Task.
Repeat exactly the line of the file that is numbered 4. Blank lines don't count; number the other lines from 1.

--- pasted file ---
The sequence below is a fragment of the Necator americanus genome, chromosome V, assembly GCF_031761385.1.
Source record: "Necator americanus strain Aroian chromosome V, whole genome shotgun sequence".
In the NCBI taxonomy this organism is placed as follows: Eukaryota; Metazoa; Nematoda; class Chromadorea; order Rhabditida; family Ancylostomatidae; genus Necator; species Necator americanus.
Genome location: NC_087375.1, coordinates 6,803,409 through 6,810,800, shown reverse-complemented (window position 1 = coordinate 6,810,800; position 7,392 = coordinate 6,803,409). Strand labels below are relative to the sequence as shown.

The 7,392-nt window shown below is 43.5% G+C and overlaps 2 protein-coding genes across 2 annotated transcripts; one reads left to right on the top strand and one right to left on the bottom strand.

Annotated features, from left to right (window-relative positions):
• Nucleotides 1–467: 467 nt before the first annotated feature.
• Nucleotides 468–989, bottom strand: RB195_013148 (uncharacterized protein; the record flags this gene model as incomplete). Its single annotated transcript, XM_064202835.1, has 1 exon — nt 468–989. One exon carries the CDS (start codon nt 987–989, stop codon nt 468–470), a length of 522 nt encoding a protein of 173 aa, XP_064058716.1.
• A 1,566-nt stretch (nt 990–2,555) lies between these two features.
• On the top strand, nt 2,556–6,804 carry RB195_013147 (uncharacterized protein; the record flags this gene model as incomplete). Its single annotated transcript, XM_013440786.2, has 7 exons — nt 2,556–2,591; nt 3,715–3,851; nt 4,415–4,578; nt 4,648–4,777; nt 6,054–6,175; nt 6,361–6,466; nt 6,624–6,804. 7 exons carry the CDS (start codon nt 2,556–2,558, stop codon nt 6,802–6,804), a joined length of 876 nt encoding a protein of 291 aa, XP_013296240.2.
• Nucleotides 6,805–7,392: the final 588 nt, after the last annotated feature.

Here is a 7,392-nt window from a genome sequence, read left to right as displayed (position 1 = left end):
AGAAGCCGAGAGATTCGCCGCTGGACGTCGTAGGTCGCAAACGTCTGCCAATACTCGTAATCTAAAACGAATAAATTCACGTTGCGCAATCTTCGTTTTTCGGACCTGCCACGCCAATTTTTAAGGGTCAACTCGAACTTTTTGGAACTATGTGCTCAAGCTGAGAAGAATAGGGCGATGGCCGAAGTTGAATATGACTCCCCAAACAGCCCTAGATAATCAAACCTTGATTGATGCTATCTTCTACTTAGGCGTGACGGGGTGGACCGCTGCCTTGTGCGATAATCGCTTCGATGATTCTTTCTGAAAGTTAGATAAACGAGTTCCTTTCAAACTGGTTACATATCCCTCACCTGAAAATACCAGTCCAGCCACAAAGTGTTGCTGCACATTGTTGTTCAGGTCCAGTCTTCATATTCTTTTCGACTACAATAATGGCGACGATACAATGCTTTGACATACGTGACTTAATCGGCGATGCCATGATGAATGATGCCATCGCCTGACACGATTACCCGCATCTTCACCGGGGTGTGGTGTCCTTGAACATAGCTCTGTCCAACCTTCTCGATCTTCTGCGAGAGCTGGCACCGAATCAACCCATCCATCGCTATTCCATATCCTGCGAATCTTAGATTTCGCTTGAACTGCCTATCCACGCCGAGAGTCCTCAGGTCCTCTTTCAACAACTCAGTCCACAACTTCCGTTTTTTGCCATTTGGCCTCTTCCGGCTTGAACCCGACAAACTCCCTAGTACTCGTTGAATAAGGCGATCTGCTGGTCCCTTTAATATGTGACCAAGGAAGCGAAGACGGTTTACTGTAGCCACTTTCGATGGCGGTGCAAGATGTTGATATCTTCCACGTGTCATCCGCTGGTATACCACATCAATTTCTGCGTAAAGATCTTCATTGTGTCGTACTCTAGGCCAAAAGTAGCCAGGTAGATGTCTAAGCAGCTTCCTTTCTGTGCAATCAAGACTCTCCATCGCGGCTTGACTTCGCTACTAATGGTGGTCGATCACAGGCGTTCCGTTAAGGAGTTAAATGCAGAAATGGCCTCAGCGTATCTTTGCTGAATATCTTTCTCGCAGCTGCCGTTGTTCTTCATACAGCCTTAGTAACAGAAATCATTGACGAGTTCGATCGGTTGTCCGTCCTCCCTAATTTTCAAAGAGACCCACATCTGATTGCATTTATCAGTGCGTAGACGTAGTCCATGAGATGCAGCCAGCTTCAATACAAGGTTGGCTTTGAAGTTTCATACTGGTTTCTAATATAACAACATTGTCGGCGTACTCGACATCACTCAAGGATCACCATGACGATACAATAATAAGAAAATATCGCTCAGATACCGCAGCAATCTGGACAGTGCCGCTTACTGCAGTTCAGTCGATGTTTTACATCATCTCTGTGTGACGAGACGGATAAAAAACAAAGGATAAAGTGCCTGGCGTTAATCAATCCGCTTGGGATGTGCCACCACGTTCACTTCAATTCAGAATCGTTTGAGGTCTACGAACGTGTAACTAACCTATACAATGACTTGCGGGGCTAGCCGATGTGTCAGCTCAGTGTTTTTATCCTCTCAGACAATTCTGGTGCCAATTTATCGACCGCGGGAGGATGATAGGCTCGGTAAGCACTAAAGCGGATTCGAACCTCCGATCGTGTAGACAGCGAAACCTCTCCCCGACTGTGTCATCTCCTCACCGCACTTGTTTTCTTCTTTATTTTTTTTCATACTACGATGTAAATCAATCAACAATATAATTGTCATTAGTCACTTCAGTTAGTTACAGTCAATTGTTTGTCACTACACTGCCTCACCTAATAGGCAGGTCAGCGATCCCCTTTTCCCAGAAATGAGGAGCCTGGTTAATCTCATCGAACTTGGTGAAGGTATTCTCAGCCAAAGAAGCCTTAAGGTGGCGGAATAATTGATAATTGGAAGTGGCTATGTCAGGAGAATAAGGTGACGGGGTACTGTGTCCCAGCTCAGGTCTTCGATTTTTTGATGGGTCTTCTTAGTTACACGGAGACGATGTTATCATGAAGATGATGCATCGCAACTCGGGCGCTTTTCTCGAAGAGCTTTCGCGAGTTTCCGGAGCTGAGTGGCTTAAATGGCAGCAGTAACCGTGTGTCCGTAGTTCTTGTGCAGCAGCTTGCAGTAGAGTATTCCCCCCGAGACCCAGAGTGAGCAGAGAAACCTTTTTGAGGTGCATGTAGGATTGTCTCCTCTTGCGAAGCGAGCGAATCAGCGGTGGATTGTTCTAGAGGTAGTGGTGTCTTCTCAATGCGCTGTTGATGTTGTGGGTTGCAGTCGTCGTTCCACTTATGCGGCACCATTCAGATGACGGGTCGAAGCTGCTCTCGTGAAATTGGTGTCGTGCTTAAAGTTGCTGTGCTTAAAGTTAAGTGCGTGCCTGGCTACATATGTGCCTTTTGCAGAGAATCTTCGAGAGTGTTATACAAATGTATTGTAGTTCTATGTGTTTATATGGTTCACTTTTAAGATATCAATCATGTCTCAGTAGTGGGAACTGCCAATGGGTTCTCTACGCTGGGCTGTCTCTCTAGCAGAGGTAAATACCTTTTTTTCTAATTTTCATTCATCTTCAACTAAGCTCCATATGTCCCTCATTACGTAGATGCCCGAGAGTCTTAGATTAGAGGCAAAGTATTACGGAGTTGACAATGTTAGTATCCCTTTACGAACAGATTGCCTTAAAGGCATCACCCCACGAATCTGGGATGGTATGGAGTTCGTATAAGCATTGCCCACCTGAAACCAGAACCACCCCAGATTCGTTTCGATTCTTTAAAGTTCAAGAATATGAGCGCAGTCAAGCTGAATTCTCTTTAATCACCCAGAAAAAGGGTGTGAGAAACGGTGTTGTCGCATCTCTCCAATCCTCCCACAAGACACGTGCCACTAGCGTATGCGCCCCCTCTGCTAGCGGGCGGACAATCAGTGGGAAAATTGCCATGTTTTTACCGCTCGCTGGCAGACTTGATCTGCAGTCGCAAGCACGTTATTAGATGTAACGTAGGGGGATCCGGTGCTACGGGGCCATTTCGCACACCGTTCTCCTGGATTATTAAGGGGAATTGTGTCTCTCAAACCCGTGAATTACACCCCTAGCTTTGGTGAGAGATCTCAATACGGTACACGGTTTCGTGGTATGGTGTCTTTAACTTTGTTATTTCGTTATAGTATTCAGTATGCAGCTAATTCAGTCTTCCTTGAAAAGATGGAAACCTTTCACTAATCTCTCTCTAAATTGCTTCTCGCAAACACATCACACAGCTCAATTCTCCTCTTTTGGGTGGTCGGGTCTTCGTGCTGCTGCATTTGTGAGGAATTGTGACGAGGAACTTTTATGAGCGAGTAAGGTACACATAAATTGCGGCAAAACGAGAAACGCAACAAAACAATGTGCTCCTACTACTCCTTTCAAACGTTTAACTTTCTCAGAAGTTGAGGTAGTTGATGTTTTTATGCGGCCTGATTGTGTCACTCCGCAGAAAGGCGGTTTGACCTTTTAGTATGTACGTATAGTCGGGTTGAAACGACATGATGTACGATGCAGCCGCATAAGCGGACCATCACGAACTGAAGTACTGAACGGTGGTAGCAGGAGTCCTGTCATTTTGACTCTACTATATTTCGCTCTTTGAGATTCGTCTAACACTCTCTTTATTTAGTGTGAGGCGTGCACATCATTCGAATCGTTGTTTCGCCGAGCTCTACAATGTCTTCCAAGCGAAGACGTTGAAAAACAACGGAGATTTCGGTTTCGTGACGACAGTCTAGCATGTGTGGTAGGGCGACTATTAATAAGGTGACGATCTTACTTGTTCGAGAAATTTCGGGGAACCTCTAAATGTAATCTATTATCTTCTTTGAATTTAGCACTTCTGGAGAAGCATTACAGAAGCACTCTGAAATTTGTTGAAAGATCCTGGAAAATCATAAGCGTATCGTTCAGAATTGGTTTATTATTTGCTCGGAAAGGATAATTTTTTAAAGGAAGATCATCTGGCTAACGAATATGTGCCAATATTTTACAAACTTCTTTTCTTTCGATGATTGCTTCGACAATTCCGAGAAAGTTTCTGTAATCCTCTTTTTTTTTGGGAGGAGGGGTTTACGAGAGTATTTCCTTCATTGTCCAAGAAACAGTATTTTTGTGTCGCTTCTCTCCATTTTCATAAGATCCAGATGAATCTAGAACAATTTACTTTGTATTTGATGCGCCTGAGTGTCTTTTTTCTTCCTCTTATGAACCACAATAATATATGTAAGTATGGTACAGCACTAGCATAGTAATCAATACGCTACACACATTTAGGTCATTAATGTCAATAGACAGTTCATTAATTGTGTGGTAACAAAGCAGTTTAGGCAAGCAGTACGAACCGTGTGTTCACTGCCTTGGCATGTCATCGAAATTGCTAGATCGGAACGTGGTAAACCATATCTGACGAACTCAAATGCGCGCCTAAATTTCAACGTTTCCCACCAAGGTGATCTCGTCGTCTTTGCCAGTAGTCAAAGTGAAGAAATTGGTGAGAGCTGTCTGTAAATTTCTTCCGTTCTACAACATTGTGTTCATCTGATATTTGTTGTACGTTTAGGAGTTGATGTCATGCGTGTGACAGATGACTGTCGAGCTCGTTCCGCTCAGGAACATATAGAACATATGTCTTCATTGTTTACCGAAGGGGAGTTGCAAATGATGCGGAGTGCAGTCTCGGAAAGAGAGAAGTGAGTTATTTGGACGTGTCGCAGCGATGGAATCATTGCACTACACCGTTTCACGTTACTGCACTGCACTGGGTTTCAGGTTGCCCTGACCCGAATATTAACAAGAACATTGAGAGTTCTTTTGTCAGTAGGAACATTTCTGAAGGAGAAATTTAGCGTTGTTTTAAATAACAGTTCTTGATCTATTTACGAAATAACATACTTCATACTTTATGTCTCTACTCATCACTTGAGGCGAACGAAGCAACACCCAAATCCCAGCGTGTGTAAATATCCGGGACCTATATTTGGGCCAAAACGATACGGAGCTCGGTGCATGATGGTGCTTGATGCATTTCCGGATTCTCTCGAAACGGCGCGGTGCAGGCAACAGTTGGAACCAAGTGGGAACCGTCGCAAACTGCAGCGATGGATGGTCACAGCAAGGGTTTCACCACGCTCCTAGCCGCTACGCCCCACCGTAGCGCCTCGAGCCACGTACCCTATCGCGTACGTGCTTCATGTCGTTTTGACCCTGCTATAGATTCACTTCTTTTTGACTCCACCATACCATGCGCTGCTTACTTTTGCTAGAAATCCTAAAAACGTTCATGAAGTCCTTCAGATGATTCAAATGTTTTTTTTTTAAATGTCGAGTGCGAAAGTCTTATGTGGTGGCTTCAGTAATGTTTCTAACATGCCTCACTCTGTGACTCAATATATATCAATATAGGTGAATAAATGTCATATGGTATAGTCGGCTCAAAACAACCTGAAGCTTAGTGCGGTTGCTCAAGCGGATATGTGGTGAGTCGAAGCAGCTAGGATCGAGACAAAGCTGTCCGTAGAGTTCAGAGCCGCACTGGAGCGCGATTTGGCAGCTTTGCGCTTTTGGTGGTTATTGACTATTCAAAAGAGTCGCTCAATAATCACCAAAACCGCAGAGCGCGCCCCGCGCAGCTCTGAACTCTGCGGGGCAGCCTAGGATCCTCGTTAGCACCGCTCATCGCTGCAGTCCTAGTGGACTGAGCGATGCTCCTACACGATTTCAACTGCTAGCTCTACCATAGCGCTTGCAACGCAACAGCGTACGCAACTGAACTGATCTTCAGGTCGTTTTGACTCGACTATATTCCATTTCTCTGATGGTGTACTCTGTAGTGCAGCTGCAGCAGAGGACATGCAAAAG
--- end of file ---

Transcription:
Genome location: NC_087375.1, coordinates 6,803,409 through 6,810,800, shown reverse-complemented (window position 1 = coordinate 6,810,800; position 7,392 = coordinate 6,803,409). Strand labels below are relative to the sequence as shown.